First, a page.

Similarly, when daddy makes comments about the newsreader or flight attendant being hot or not — or about the size of the Prime Minister’s arse — junior learns that it’s appropriate for men to judge women this way.
Internalising the idea that women’s beauty matters most makes it impossible for men to have satisfying long-term relationships because when it comes to the current cultural ideal of beauty, it’s all down hill after thirty.
Experiences in early adolescents are highly influential in determining what people find sexually attractive later in life. A woman, who I’ll call Sarah, recently told me her partner can’t get an erection unless he’s looking at fake boobs and airbrushed perfection. She has reluctantly agreed to play porn in the background when they’re having sex, but unsurprisingly, it’s taking a toll on the relationship.
Parenting tip #3: Ban any fat chat or discussions that reduces a woman’s worth to her beauty or physical appearance.
4. Girl isn’t a dirty word
At a café recently, the owner offered a young boy a marshmallow. The boy went to take a pink one and his mother said ‘You don’t want pink; pink is for giiiiirrls [insert derogatory tone here]. Young boys are still being told by their parents to ‘man-up’ and stop being a ‘sissy’ or to ‘stop acting like a girl’.
In addition to parents using ‘being a girl’ as an insult or reprimand, children’s stories and films are full of reasons why boys wouldn’t want to be girls. Girls are killjoys, whinny, moralising, manipulative, helpless, or just passively waiting for a man to come along and save them.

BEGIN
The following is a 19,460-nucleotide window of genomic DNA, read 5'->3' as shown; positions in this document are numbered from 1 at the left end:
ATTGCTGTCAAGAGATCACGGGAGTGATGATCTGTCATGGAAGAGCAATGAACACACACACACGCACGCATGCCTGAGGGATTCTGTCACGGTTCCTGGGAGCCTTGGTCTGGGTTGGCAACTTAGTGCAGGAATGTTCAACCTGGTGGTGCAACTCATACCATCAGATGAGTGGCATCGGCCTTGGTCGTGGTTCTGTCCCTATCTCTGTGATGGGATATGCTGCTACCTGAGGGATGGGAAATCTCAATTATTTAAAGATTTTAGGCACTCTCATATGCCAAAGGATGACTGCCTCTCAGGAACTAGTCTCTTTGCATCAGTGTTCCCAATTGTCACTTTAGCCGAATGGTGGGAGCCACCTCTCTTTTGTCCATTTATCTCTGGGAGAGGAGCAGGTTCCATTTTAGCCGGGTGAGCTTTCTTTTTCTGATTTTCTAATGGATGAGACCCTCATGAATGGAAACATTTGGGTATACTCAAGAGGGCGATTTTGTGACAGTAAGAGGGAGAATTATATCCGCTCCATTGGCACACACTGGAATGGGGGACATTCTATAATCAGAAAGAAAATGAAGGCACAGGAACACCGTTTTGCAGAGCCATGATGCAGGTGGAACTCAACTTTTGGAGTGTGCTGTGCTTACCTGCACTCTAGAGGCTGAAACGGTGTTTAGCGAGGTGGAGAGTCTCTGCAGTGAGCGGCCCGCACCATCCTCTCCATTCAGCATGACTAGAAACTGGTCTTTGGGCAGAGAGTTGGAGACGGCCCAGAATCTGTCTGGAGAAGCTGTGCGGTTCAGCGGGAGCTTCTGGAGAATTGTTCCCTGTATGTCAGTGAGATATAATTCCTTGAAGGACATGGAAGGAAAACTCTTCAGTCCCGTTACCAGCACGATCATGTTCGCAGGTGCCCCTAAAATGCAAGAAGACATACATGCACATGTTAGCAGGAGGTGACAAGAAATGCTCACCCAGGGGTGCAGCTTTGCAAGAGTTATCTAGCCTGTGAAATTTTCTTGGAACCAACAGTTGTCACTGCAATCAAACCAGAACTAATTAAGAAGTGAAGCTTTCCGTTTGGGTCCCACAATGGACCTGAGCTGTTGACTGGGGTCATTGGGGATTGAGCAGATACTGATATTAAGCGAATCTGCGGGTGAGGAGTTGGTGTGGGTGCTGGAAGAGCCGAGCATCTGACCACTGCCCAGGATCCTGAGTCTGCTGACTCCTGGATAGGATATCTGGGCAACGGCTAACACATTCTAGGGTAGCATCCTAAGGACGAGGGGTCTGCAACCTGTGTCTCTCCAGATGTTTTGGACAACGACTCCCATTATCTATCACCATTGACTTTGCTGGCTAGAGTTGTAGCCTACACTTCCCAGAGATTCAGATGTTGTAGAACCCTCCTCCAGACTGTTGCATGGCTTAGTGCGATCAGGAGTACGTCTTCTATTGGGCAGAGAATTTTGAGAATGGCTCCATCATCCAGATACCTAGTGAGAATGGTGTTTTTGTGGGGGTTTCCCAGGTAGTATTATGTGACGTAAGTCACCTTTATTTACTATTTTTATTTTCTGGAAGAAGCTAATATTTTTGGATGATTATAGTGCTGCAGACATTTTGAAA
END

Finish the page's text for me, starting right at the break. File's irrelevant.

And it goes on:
Even though the none-too-subtle message is that it’s better to be a bloke, this gender stereotyping enslaves boys just as much a girls. It creates narrow boundaries on how ‘real men’ behave and punishes those who deviate from their prescribed gender role.
Parenting tip #4: Seek out opportunities in media and day-to-day life to challenge the gender stereotypes for both boys and girls.
5. Real men do cry
Our culture is so bad at allowing men to identify and express their feelings that we need official public campaigns — with sponsors, merchandise (seriously) and official ambassadors like Hugh Jackman — such as ‘RUOK? Day’ to give the green light to men to admit they have feelings.
If boys were taught the benefits of a good old D ‘n M and a cry we may have less violence and less suicide.
Parenting tip #5: Encourage boys to express their feelings and challenge the notion that real men don’t cry.
6. Fathers have a role to play
Hearing all these good things from mum is all well and good, but really, isn’t it about time that the task of developing boys into fully rounded social beings became a shared responsibility? Boys need to hear these messages from fathers and other men in their lives.
Parenting tip #6: Provide models of masculinity where displaying emotions is okay, housework is just what you do and relationships with everyone — including women — are based on respect.
Kasey Edwards is the best-selling author of 4 books 30-Something and Over It, 30-Something and The Clock is Ticking, OMG! That's Not My Husband, and OMG! That's Not My Child.